Reports 8/25 – 28: Cayuga, Seneca and Owasco Lakes
Just finished up a run of guided trips. Lake trout fishing is generally fair to very good in the region. Day-to-day conditions still play a major role in feeding patterns and periods. Patience and persistence go a long way in getting some fish onboard.
8/25 AM: Guided Greg for a long half-day targeting lake trout. He wanted a couple fish 27″ or better to smoke. His favorite smokehouse near Salmon River charges by the fish, so the bigger the better. Unfortunately, Cayuga Lake didn’t get the memo! Greg started early on with a nice 27″+ fish. After that he nabbed a 26″ that he wanted released. Then he nabbed a 25″er that I also put back. Things went south from there both literally and figuratively. We ran south on Cayuga Lake to avoid some rain and Greg caught a few more lakers, but all were on the small side. Decent fishing day, but tough at times.
8/26: Guided Michael, Zhong and Mark for a full-day trip on Seneca Lake out of Geneva. Last year the guys fished Cayuga with me in late-April/early-May. We had fun with the deep bite then. Michael has a good, fairly long history on Seneca Lake and was looking forward to seeing how the recovery of the lake trout fishery here has been going. Well, it’s been going great! We had one fish not long after we started. After that, some fish were missed. Within a few hours, they were hitting pretty well and the bite stayed steady until we wound up our full day. We had a solid double-digit day with a couple fish up to 29″ or perhaps 30″ if I remember correctly. We had a few fish with recent lamprey wounds, but not many. I cleaned a few and didn’t see any gobies, but they would typically show up later in the fall and throughout the winter and spring anyways, so that wasn’t too surprising. The fish were generally in very good condition. Wild fish numbers have diminished a bit, but there are still some around. Fun day and we had perfect weather!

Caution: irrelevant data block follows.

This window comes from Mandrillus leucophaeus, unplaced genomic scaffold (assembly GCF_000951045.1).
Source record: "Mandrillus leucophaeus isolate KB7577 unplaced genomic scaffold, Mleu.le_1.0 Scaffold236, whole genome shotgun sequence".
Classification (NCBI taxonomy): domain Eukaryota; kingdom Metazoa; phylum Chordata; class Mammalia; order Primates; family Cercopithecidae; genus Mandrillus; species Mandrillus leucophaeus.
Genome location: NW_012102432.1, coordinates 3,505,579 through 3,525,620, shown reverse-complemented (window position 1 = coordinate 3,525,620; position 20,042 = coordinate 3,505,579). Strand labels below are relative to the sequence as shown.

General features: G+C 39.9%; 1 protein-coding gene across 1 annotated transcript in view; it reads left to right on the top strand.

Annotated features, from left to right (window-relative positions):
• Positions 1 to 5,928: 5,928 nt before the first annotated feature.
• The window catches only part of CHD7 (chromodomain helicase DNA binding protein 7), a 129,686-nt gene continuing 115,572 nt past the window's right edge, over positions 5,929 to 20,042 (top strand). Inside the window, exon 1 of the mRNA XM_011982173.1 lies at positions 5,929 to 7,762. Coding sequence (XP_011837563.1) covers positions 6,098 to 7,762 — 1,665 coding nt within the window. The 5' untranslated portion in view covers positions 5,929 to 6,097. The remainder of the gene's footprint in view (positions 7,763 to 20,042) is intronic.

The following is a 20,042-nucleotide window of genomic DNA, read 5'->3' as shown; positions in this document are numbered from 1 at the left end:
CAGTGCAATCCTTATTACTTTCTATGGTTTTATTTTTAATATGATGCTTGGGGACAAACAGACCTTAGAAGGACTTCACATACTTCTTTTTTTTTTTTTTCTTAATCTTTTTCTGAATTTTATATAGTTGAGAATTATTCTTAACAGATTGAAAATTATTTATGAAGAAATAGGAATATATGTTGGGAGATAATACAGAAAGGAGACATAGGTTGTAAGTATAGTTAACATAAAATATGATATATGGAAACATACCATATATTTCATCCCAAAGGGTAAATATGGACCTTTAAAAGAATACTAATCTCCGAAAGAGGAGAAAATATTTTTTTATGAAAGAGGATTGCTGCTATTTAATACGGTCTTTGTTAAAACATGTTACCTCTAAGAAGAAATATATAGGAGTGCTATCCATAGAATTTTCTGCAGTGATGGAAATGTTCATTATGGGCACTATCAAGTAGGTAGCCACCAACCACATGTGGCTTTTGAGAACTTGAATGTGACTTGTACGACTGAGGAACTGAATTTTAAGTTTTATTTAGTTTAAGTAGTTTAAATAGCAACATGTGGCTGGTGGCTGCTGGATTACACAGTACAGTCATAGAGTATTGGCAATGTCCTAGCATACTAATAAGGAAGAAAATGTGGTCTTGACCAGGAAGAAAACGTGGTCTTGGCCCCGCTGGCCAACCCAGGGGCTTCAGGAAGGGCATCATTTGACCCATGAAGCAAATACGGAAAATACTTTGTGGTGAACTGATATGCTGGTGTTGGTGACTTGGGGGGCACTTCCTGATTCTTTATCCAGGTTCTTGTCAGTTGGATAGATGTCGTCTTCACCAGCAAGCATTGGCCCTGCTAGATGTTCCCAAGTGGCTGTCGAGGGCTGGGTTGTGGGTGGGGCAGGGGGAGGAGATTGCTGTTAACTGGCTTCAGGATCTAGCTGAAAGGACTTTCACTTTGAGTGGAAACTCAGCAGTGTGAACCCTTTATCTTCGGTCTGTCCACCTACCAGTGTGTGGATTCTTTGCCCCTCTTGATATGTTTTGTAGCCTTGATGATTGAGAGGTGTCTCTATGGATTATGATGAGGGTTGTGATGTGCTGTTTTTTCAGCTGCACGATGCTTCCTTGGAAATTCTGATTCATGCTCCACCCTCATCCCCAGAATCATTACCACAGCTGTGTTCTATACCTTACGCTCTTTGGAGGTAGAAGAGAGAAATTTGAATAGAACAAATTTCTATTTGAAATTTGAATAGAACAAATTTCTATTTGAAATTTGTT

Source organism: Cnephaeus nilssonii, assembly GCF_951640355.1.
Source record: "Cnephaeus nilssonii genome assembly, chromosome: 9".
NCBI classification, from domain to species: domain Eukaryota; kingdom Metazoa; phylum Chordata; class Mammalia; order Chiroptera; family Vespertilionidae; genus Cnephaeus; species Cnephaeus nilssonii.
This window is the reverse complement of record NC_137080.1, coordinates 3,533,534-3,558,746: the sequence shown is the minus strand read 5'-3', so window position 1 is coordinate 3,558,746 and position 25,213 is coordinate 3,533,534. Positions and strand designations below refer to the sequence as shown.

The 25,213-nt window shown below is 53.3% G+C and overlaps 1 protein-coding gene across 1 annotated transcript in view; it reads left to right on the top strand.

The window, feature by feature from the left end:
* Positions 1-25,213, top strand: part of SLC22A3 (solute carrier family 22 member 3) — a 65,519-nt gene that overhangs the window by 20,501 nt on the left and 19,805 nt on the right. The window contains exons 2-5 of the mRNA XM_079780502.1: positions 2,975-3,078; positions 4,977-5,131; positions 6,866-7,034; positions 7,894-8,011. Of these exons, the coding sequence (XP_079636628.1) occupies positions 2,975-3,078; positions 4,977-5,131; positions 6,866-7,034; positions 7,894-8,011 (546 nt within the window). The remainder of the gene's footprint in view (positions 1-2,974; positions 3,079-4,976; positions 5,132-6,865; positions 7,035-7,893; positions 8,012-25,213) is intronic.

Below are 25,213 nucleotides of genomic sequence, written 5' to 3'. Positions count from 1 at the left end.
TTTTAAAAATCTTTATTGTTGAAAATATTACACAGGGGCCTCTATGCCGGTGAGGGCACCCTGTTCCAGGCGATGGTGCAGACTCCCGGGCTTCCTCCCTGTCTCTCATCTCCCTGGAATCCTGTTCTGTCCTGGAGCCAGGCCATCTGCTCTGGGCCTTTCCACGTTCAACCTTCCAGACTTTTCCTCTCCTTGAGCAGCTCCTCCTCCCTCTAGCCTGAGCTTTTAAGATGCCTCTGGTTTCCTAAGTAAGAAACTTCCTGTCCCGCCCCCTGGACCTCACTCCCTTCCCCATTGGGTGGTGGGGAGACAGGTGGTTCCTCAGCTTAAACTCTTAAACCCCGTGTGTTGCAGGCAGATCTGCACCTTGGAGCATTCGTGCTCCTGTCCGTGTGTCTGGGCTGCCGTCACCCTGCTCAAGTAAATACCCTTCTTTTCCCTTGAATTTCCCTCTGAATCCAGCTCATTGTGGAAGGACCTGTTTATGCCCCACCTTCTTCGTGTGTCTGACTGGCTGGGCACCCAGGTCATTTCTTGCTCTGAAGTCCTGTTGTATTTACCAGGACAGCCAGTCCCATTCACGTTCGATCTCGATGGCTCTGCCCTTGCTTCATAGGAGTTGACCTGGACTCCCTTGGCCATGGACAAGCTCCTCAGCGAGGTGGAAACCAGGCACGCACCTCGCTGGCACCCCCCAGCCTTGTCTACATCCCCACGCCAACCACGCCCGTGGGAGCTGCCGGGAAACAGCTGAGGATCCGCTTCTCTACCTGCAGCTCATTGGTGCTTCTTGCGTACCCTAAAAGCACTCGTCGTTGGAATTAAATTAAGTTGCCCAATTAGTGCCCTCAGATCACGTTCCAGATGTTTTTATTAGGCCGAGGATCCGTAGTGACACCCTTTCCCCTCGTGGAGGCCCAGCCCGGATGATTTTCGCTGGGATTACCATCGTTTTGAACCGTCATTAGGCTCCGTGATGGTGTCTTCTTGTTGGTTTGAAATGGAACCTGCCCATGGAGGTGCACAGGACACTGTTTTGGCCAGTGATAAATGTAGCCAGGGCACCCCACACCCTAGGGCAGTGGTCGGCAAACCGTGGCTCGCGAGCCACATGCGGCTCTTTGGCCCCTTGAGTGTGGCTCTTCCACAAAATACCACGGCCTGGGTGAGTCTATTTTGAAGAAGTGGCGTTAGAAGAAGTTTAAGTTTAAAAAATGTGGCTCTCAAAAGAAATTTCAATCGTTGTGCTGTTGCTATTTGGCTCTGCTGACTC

Mark getting us started
Holding a nice fish of Zhong's
Zhong hooked up
8/27 Owasco Lake: Today was part one of my annual two days with Leo and Ada. Usually we fish Cayuga Lake for lake trout on the weekend and then fish Skaneateles or Owasco Lake during the week for panfish mixed in with occasional smallmouth bass. This year we switched it up so their friend could join them later this week on Cayuga Lake. As many of you know, I no longer guide weekends on Skaneateles Lake during the summer. Leo and Ada like to sleep in on their vacation so we started late, at around 8:30 am. Thus far, it has never seemed to hurt us, but today it may have. We did a little laker jigging to start after we tried a few deeper areas for pans. One nice laker around 22″ was landed and released.